As for the question of influence, it’s hard to tell, but I’m likely to have absorbed the lessons of Charles Baudelaire during my youth and, later, those of Anne Carson. Truth be told, both Eugen and I greatly admire Margaret Atwood’s work and Oz Hardwick’s skills at defamiliarizing the reader—his prose poetry sequence Wolf Planet(2020) certainly deserves a look. And I know Eugen is madly in love with Toni Morrison, celebrated for her beauty in language in personal text that shouts its meaning.
5) Speculative fiction, flash fiction, essays, stories – Was the hybrid genre a conscious decision, or did you follow the conversation to wherever the writing took you?
That was a conscious decision. Currently short forms are flourishing and, perhaps as a consequence, the boundaries of the prose poem are increasingly porous.And yet, a century and a half after the publication of Baudelaire’s Paris Spleen, the question remains: What is a prose poem?
While many different kinds of prose poems have been identified over recent decades, a range of innovations and hybridisations challenge and subvert the boundaries of the prose poem form. In fact, what excites us about prose poetry is that it uses poetic techniques to set up and subvert readers’ expectations. And since we delight in crossing boundaries, it’s a perfect form.
6) Dividing the book into two sections was again a very innovative and interesting part of the narrative. The idea of one leading and the other following. How did that come about?
Apart from our concern to be fair to each other, we wanted to give the book a kind of speculative mirror image in terms of style of writing. It was also a natural evolution of our responding to each other’s lead.
7) Did you expect differences in interpretation of the book, considering two writers with a strong hold on readers with their respective styles?
Yes, and it will be interesting to see how reviewers address this conundrum. Literary theorist Gérard Genette in his book Paratexts: Thresholds of Interpretation (1997) explores the liminal devices and conventions, within and without a book, that form part of the complex mediation between the book, its author, its publisher and reader. Eugen and I were pleasantly astonished by our publisher’s reception of Speculate. Let’s see what readers think.
8) What’s the story behind that gorgeous cover?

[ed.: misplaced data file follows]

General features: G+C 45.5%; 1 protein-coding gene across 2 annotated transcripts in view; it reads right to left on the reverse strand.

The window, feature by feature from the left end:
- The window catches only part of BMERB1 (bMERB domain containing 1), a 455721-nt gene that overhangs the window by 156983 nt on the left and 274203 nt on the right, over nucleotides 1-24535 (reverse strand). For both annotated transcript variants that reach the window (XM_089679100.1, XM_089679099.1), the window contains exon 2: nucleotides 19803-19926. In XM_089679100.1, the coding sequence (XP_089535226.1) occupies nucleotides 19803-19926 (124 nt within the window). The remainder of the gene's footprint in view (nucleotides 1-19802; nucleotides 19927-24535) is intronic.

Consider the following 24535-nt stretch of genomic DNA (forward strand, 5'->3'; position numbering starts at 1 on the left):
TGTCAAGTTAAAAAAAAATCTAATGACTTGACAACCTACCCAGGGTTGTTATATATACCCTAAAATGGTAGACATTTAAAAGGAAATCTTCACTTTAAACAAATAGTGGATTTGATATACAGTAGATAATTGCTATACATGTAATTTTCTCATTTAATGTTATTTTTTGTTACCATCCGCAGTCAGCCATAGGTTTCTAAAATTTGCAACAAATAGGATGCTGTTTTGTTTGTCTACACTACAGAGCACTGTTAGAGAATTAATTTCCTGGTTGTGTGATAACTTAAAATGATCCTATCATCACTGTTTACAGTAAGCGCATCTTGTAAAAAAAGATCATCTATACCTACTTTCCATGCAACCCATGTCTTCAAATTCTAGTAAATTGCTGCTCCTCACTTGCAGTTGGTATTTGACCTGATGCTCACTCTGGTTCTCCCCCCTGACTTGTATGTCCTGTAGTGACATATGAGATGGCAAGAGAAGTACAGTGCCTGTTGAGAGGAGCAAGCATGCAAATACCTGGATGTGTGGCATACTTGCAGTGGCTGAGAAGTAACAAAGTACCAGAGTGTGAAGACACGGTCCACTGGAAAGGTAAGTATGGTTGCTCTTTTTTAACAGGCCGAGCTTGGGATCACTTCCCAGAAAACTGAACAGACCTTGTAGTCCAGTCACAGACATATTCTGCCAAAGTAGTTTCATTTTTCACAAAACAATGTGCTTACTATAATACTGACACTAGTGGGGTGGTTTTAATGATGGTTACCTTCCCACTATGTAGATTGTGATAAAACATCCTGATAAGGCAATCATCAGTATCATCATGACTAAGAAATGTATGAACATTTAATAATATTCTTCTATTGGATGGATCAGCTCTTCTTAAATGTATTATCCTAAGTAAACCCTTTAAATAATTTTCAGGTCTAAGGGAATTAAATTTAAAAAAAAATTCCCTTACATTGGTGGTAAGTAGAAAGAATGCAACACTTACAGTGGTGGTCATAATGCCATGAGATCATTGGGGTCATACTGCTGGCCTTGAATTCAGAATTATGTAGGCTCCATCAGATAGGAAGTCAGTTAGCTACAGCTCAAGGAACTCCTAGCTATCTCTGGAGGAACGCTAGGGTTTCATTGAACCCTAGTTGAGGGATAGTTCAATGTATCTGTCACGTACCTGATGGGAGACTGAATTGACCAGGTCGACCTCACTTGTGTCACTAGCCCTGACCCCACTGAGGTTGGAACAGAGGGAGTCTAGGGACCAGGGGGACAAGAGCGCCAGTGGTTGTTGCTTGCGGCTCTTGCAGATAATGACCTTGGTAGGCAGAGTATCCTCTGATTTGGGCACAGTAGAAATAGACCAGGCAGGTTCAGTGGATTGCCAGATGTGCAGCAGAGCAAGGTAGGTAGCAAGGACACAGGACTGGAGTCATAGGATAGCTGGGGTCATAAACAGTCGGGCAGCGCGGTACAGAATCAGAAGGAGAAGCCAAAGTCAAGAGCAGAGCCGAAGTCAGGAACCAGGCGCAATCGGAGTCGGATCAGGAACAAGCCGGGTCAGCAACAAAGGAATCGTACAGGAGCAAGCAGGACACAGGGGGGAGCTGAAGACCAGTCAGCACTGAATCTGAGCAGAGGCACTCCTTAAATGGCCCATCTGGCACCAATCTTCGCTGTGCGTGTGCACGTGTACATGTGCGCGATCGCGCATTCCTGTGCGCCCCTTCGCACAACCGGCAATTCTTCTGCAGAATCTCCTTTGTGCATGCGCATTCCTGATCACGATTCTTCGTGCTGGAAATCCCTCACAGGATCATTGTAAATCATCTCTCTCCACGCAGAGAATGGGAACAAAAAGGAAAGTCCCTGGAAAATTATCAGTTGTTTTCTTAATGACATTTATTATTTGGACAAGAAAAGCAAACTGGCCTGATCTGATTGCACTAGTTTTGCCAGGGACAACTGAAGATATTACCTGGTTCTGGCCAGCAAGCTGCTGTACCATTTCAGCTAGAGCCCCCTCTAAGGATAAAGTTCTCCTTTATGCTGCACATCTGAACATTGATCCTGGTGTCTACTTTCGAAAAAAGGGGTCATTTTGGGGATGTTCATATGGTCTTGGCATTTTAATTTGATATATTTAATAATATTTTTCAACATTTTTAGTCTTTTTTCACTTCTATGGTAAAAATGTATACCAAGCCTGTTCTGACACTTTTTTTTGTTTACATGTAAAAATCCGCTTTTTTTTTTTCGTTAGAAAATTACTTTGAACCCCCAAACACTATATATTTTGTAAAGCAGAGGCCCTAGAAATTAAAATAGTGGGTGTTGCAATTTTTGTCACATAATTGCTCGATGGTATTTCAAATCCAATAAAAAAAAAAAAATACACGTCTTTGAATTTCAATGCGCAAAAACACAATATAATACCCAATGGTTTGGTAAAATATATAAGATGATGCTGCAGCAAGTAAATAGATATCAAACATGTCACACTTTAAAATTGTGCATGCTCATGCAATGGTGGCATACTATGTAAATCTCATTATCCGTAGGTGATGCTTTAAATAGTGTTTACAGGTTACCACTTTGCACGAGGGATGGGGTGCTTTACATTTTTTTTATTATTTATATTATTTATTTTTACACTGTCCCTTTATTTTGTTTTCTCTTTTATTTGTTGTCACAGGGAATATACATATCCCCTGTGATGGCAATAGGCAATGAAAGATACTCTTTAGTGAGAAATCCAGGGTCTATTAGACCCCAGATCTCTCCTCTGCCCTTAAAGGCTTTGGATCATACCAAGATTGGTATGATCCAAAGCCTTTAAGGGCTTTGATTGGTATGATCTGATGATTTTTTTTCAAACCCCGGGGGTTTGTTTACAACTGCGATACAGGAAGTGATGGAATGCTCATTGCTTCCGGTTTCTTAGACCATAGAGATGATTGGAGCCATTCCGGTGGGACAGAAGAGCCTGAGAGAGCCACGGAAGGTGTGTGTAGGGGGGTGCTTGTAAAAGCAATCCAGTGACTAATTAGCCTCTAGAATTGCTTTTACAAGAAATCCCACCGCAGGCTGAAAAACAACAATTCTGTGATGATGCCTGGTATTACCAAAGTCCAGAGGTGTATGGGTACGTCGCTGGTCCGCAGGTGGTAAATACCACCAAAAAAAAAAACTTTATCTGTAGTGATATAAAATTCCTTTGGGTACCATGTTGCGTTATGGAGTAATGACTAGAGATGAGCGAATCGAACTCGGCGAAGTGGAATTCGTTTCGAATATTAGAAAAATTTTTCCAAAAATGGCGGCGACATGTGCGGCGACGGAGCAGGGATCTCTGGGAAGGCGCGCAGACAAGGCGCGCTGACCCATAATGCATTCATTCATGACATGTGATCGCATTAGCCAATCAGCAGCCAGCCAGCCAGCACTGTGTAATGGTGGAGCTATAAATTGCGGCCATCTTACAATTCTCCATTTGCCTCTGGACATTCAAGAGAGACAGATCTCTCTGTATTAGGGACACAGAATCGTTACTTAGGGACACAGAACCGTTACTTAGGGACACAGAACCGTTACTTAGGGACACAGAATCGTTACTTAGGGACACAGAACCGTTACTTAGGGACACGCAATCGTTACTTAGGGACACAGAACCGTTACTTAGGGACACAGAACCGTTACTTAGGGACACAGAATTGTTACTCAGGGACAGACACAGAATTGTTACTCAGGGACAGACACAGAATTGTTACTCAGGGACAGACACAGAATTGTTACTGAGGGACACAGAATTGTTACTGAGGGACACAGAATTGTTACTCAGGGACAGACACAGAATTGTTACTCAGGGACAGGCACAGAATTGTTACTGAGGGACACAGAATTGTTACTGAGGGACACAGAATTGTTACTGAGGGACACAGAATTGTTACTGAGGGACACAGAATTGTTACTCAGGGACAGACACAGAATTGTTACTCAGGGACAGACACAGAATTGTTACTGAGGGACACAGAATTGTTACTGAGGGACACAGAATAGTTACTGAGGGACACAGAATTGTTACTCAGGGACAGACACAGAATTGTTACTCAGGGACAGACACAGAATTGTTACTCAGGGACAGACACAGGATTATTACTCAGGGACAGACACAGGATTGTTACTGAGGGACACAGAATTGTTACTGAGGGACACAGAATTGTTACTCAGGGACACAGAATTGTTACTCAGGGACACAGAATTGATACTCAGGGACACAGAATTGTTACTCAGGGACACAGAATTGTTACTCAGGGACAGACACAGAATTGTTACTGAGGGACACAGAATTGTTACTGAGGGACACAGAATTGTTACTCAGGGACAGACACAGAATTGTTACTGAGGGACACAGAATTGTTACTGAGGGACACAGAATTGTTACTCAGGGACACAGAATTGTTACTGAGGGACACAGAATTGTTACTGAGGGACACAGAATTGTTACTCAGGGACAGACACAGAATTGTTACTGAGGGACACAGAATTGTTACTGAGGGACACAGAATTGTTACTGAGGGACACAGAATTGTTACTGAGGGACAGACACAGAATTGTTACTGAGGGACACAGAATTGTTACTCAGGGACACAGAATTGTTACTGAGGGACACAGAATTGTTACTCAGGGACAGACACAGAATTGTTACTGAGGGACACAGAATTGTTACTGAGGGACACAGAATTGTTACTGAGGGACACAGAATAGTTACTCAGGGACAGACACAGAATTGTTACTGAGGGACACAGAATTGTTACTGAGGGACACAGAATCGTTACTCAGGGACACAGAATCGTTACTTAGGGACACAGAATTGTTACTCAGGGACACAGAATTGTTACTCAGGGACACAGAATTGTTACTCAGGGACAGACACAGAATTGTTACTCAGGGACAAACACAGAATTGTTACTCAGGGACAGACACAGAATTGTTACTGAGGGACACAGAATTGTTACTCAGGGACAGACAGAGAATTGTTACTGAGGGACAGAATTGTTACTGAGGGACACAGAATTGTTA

The cover is the genius of our publisher Tricia Reek of Meerkat Press. It’s her creative response to the work (paratext of interpretation?). I think sheperceived the nexus between the speculative and lyrical modes of the manuscript and worked with that. She then presented us with stunning variants of her design, and we chose the one that appealed most to us. We love the vibrant colours and blurring of tangoing shadows.
It’s always a memorable experience meeting authors and hearing the story behind the story of much-loved books. This was my second interaction with Ghanaian writer Peace Adjo Medie, after I had read and loved her book ‘His Only Wife’ which had released last year (I had reviewed it here, and the write-up about my previous meeting with Peace can be found here). Peace is a university professor of politics and human rights, and wrote the novel alongside her academic work, even publishing a non-fiction book simultaneously. She is a pleasure to speak with, and enlightened us about her research and journey in writing the book while juggling a full-time job. Her wry sense of humor is not to be missed, especially for those who have read the book with its similar tone and know the narrative is not trying to be funny; it just is!
Organized by Book Ya Ya and the Hastings Public Library, community events that bring readers and writers to share a platform are highly enriching. Adeptly moderated by fellow author Maya Lang, the conversation on Peace’s His Only Wife intertwined with Lang’s own memoir What We Carry, engaging readers in the fluidity of literature. We asked questions, which Peace graciously answered, and apprised us about the background work involved in completing the novel, with often amusing anecdotes.
A wonderful author session to begin the year. And read the book, too, if you haven’t already. It’s about the Ghanaian tradition of arranged marriages, with a seamstress protagonist, and oodles of local culture, cuisine and textiles. Books that are both informative and entertaining are well worth ones time.
Time well spent with Peace Adjo Medie and her book His Only Wife
An autobiographical account of comedian David Sedaris’ own experiences dressing up as an elf during Christmastime, Santaland Diaries is a series of stories and anecdotes ranging from amusing to humorous and laugh-out-loud funny, while also being poignant and unsettling, heartwarming and cringe-worthy in equal measures. Centered around the theme of “Santaland”, we are taken into a world of santas and elves and all the people responsible for the cheery, joyous, festive season.